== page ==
Pimentel says new studies now coming out will support the bacterial-overgrowth theory of IBS. He does, however, say people with IBS have "movement disorders of the small bowel." He is hoping that a drug to promote movement in the small bowel will improve outcomes for IBS patients treated with antibiotics.

    SOURCES: Pimentel, M. Annals of Internal Medicine, Oct. 17, 2006; vol 145: pp 557-563. Drossman, D.A. Annals of Internal Medicine, Oct. 17, 2006; vol 145: pp 626-628. Mark Pimentel, MD, director, gastrointestinal motility program, Cedars-Sinai Medical Center, Los Angeles.
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    PS you know if I had IBS and found out that abx would help me but had to take it yearly or whatever to keep it away... I think it would be worth it - don't see how that's a downside as long as you can tolerate the abx and take probiotics etc...

  2. Prunella

    Prunella New Member

    Dear Victoria,

    It amazes me when an important post like this gets ignored!!! I saw an article in the Sun. paper today and came online here hoping to find a lively discussion about this. Was shocked to find your post buried so far down already.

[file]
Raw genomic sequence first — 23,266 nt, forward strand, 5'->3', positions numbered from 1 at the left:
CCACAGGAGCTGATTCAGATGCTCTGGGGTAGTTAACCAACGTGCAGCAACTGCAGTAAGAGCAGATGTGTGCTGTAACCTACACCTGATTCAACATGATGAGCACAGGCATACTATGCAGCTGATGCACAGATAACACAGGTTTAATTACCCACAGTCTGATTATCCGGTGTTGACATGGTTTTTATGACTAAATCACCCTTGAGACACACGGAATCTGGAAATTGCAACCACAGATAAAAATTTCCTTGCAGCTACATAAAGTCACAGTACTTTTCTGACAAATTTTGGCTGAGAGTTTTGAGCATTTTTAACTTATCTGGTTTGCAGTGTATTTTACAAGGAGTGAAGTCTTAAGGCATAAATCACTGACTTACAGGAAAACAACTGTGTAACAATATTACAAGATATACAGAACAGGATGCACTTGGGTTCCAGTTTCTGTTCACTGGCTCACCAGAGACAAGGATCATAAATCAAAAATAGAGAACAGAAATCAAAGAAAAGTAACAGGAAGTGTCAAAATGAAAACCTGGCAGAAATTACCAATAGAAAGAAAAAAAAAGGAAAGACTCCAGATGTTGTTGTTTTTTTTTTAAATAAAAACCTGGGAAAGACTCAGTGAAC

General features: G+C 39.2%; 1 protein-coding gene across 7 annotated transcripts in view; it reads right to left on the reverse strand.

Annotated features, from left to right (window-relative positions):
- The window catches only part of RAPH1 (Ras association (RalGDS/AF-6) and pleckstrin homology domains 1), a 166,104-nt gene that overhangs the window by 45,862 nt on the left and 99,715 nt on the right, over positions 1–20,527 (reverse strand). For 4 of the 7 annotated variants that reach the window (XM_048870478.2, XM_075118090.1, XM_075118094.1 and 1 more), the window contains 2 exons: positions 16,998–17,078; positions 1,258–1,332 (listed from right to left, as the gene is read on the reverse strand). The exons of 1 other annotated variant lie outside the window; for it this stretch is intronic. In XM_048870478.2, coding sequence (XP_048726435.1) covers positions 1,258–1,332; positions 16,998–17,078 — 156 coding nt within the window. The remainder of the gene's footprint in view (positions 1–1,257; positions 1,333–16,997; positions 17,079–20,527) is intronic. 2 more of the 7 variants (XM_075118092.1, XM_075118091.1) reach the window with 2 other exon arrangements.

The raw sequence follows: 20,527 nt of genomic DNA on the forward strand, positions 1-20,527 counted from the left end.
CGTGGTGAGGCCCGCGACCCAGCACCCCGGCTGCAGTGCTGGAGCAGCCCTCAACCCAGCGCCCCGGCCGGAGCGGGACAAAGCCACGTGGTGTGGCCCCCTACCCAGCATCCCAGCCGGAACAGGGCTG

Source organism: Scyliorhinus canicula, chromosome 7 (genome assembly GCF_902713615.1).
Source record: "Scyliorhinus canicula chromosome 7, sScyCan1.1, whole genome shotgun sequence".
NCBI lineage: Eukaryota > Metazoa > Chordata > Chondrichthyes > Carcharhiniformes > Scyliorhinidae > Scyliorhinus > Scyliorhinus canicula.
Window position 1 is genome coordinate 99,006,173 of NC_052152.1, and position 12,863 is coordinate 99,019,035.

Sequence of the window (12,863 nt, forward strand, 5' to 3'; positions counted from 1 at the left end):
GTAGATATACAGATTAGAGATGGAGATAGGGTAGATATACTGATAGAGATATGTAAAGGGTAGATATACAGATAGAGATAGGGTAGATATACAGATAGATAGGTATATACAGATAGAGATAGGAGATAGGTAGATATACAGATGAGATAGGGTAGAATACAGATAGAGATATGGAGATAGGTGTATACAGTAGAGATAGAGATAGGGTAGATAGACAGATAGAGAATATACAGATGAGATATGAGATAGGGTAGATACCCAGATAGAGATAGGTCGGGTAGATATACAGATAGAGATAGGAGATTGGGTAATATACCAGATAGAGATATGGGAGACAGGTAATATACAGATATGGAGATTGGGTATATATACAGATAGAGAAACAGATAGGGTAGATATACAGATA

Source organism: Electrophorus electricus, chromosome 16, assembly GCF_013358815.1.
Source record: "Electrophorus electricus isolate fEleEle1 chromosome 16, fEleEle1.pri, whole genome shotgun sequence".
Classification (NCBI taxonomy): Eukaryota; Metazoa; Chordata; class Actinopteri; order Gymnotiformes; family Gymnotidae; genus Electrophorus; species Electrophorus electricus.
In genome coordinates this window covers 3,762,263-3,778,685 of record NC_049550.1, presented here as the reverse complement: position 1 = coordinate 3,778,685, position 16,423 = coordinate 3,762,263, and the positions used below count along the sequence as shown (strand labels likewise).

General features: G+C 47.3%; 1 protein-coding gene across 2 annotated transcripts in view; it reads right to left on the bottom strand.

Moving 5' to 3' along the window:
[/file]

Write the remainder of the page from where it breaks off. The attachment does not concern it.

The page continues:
I have heard about this doc and his research for at least a year now. I am glad they are doing some controled studies now on this. The 36.4% improvement is not that dramatic, but it is encouraging. I know when I take the antibiotic Amoxicillan for a sinus infection, my IBS-D always clears up. My son also notices his IBS-D clears up when he is on antibiotics. But, we both also notice that it eventually always comes back. I personally would not like to keep taking antibiotics and I wonder if they also wipe out the good bacteria along with the bad. The article was not clear on that. I believe it would be very important to replace the good bacteria after a course of antibiotics and I wish they would do some research on which bacteria would specifically work for this.